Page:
May 4, 2017
Dear Editorial Board,
With the clashing of cultures in our increasingly globalized world, the need for understanding is as relevant as ever. Historically, religion has been one of the most important and sometimes controversial areas of culture. It is one thing to understand where a person is from, but what about understanding his or her most fundamental religious beliefs?
I am one of 13 students in Professor Abhishek Amar’s religious studies seminar on notions of death, dying and the afterlife across the Hindu, Muslim and Buddhist religious traditions. As students, we hail from various religious or nonreligious backgrounds including Islam, Hinduism, Catholicism and Protestantism, as well as Agnosticism and Atheism. But through this class we have all been united in the goal of understanding something different from ourselves; faced with three different religious traditions, no student is completely safe from confronting ideas which may conflict with his or her own.
For our latest project, we had to delve into Shraddha, a Hindu ritual performed for one’s ancestors. Some students wrote well-researched blog posts on various aspects of the ritual performance, while another illustrated and composed “The Story of Gaya,” a full-length Shraddha children’s book. One student, Zach Oscar ’18, built a life-size replica of Vishnupada, a footprint of the Hindu god Vishnu used for funerary rituals. We used the structure to organize a live, choreographed performance of the ritual.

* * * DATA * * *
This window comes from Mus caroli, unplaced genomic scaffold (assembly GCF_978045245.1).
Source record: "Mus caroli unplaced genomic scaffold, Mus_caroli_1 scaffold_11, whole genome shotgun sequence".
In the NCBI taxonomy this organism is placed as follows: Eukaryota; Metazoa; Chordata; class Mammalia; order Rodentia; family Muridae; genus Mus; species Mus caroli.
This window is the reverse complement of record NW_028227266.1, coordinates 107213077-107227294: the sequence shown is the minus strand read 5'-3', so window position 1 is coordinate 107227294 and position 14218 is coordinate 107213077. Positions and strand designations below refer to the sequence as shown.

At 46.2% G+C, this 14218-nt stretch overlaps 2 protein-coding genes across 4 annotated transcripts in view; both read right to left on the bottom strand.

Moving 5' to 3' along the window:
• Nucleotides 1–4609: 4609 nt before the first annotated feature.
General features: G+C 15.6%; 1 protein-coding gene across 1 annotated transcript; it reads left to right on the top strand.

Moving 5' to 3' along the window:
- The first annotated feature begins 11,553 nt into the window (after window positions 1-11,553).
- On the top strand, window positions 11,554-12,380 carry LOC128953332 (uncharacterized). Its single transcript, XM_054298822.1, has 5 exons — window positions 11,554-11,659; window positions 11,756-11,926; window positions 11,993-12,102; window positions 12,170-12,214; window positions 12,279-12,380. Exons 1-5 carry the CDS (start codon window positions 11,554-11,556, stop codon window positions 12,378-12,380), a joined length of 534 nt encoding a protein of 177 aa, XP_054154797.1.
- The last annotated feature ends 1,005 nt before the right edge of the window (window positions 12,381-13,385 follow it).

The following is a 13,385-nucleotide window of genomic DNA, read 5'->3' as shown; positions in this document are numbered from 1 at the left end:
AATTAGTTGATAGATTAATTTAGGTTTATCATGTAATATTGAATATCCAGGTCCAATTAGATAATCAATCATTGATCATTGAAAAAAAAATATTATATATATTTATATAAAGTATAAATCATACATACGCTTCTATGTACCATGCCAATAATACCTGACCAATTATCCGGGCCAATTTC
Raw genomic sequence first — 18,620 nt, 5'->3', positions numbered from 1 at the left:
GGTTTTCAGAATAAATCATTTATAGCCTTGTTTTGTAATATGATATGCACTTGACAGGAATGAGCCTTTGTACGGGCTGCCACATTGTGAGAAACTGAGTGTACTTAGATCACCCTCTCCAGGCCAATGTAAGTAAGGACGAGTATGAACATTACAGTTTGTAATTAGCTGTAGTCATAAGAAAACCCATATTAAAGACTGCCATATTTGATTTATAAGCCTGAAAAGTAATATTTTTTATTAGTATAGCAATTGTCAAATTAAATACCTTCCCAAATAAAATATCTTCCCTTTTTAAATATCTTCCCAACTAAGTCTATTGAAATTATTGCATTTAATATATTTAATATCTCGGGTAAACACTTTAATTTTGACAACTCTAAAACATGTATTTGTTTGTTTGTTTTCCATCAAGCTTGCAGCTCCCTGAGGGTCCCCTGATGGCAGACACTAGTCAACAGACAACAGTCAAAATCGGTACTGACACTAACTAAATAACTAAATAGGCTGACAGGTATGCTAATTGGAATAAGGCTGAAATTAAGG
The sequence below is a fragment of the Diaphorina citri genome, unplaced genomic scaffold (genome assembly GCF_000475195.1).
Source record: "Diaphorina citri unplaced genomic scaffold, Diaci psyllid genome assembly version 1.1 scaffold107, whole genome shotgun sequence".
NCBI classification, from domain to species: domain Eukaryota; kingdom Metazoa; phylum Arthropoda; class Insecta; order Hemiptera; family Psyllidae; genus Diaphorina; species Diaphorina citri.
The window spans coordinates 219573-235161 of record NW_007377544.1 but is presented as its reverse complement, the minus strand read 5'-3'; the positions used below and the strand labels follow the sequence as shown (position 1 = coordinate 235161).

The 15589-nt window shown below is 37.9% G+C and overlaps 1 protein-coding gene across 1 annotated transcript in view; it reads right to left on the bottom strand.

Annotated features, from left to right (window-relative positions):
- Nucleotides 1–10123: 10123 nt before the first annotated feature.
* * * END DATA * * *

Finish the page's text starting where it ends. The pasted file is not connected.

Everyone pitched in for the performance, taking on different roles and learning about different aspects of the Hindu faith that make up the ritual. In participating in the ritual, I was proud to have had the opportunity to gain exposure to something that was previously unfamiliar to me. And as a senior about to head into the real world, I am realizing just how special that kind of opportunity is.
I encourage students to seek out similar opportunities through their coursework here, especially through the Religious Studies Department.
The Digital Humanities Initiatives, which inspired and supported the Vishnupada Project, is also deeply engaged in the study of the world’s religions alongside its many other groundbreaking projects. I encourage you all to check out their open hours, which feature a virtual reality (VR) rendition of various aspects of the Shraddha ritual.
Whatever your background, it is a privilege to have the opportunity to be exposed to aspects of culture which fall outside the ordinary realm of our lives. As Hamilton students, I hope we can all take advantage of this opportunity that the Hill provides to us.
Philip Parkes ’17